[edit] Recommendations for exporting from these tools to a "podcastable" format

Recommended Content Formats and Settings

  • Exporting content is fundamentally about achieving the ideal compromise between high quality and low file size.
  • iTunes U only accepts files for upload that are smaller than 1 Gigabyte. Larger files will need to be reduced or partitioned.
  • Audio files must be either AAC or MP3 with appropriate file extensions (.m4a, .mp3).
  • To use specific cover artwork with an audio track, use the AAC file type format (.m4a).
  • Video files must be MPEG4 optionally with H.264 compression with appropriate file extensions (.mp4, .m4v, .mov).
  • The majority of content captured for podcasts DO NOT benefit from being in stereo.
  • Documents should be in Portable Document Format (PDF)

When you create and edit video or audio content, export your videos by targeting iPod, iPhone or Apple TV from the Export pop-up menu in QuickTime Pro (or related iLife, etc tools).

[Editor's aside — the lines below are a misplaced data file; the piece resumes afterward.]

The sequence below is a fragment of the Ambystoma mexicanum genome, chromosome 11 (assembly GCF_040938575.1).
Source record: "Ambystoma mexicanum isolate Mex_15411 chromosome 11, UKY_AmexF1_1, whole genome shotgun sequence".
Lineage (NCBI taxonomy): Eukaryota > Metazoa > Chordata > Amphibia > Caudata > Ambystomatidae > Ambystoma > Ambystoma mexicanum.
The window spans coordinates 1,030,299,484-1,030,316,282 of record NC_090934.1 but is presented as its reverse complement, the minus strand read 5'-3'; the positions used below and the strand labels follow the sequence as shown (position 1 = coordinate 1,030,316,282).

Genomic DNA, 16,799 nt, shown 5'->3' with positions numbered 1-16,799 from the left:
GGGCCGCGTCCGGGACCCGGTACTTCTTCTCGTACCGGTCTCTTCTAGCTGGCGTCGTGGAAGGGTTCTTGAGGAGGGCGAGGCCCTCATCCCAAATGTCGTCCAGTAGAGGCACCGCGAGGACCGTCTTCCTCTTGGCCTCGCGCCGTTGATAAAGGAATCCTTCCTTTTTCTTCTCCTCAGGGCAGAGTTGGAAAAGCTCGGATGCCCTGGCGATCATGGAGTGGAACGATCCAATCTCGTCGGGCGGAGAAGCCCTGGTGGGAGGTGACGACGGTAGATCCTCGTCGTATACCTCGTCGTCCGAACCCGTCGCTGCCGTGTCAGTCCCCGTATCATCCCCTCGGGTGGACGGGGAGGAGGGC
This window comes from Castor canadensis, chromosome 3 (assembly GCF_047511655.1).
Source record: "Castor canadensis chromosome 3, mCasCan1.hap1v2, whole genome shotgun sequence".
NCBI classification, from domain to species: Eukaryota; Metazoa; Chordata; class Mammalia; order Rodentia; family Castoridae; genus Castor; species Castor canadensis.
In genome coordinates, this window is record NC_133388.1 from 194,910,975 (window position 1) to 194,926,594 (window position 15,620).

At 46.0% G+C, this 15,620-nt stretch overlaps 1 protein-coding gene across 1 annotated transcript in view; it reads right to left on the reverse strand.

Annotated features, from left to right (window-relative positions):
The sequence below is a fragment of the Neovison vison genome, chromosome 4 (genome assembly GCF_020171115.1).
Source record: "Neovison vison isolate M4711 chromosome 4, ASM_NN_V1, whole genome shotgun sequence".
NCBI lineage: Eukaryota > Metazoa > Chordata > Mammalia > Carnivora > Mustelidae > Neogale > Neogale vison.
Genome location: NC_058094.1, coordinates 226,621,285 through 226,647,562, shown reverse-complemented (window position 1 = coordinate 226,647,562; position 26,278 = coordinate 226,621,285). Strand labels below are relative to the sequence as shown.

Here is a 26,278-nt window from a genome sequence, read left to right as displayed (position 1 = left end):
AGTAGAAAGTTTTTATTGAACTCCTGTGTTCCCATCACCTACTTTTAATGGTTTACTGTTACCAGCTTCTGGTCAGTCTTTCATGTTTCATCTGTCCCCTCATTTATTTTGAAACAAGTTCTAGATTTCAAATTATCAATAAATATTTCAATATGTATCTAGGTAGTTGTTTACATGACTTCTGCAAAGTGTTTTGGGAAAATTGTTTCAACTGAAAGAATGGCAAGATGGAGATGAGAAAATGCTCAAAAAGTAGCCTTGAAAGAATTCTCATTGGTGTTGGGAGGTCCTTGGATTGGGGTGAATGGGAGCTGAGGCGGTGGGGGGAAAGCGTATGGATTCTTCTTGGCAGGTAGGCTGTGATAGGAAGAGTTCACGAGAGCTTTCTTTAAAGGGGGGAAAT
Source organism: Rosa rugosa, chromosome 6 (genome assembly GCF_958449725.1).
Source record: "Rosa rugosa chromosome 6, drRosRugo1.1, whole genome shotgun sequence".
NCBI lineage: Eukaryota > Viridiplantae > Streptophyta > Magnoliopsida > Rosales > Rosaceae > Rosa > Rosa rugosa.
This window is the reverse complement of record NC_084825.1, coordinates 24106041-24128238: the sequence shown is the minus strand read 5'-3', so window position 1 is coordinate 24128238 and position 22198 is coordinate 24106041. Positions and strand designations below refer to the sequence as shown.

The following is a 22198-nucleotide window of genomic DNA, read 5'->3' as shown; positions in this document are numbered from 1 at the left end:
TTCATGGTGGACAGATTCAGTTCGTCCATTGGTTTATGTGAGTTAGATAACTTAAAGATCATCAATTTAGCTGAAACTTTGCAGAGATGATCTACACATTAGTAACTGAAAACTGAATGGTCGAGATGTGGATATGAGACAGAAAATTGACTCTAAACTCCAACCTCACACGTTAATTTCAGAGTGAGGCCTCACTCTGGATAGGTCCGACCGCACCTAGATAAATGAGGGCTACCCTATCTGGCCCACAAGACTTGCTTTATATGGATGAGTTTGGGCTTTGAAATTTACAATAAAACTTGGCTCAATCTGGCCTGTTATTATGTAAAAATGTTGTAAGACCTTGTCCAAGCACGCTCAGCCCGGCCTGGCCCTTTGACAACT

Quality Medium Properties
Good Audio Stereo or mono AAC VBR, 24 kHz sample rate

Stereo or mono MP3 VBR, 24 kHz sample rate

Screen MPEG4 screen capture 50% of main display, Stereo AAC VBR, 44 kHz sample rate
Video 640x480 (720x480 for 16:9 wide screen) MPEG4 Video, Stereo AAC VBR, 44 kHz sample rate
Better Audio Stereo AAC VBR, 44 kHz sample rate

Stereo MP3 VBR, 44 kHz sample rate

Screen MPEG4 screen capture 66% of main display, Stereo AAC VBR, 44 kHz sample rate
Video 640x480 (720x480 for 16:9 wide screen) H.264 Video, Stereo AAC VBR, 44 kHz sample rate

For very rare cases

Audio Uncompressed Stereo WAV or high-rate AAC or MP3, 48 kHz sample rate
Screen MPEG4 screen capture 75% of main display, Stereo AAC VBR, 44 kHz sample rate
Video 640x480 (720x480 for 16:9 wide screen) Uncompressed Video, Uncompressed Stereo, 48 kHz sample rate
Diagram of common aspect ratios.
Diagram of common aspect ratios.

Most small variations are generally not an issue.

Standard definition is 4:3, the common "wide screen" or "HD" ratios are 16:9, and for some reason the iPhone/iPod Touch uses 16:10.33.